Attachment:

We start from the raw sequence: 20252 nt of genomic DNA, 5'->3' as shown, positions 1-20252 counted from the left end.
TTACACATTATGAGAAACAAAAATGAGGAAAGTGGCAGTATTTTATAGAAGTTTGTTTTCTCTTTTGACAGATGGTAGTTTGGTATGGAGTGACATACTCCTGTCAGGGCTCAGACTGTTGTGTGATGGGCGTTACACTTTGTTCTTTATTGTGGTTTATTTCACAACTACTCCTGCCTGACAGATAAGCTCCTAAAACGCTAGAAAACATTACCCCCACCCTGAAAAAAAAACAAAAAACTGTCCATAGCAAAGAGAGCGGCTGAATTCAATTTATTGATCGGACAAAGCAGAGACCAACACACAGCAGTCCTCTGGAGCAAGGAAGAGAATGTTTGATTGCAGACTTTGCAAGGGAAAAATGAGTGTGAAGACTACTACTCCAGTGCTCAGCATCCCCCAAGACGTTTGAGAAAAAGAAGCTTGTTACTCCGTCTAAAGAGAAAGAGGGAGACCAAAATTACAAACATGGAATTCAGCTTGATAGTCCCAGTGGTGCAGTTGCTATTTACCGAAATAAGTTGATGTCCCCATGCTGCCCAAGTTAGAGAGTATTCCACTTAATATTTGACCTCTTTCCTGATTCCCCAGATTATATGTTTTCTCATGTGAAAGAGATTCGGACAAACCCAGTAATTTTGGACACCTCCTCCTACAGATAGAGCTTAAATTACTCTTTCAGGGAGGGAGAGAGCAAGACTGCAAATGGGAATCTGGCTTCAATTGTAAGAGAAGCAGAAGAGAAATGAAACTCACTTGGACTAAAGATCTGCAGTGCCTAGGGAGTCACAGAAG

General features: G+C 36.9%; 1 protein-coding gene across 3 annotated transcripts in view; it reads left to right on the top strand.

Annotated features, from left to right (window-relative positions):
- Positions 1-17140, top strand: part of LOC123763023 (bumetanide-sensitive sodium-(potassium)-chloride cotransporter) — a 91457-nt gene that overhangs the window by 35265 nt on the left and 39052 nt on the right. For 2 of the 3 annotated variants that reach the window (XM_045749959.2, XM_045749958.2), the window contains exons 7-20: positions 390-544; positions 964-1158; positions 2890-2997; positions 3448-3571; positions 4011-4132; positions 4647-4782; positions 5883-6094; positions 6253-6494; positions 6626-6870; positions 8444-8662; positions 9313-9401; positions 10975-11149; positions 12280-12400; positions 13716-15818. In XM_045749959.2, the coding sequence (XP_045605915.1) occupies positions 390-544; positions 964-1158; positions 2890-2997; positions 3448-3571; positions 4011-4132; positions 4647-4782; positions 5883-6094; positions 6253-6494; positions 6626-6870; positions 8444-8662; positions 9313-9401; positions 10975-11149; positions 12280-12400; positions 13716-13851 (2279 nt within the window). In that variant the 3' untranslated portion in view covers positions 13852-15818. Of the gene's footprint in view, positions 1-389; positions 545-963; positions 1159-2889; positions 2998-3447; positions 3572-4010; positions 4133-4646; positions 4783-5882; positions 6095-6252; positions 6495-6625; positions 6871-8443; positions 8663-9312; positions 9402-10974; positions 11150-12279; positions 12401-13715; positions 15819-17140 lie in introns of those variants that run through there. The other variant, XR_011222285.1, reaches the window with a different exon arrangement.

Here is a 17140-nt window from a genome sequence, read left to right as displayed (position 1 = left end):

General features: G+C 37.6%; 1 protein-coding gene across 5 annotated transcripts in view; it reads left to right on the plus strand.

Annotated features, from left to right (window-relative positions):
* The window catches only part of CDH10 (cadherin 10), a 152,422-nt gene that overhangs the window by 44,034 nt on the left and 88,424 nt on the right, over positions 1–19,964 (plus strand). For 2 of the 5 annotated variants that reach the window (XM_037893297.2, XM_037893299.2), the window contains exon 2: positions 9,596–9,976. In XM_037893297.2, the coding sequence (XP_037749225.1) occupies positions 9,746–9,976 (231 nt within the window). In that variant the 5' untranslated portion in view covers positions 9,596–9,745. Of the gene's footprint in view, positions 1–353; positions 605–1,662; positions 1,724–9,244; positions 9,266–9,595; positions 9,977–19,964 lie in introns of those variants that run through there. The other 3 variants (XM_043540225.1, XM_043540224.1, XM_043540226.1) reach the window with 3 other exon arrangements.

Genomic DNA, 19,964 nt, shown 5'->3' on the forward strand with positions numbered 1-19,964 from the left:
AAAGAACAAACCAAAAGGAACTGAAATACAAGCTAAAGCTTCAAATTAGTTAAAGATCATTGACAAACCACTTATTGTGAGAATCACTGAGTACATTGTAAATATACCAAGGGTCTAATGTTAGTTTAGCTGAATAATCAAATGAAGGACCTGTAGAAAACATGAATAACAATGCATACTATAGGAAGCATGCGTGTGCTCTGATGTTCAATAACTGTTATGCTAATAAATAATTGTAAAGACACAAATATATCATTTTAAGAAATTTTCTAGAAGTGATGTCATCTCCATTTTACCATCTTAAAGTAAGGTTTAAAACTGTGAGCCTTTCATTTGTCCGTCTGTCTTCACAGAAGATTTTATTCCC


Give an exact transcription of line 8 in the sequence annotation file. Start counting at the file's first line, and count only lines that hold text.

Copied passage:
Annotated features, from left to right (window-relative positions):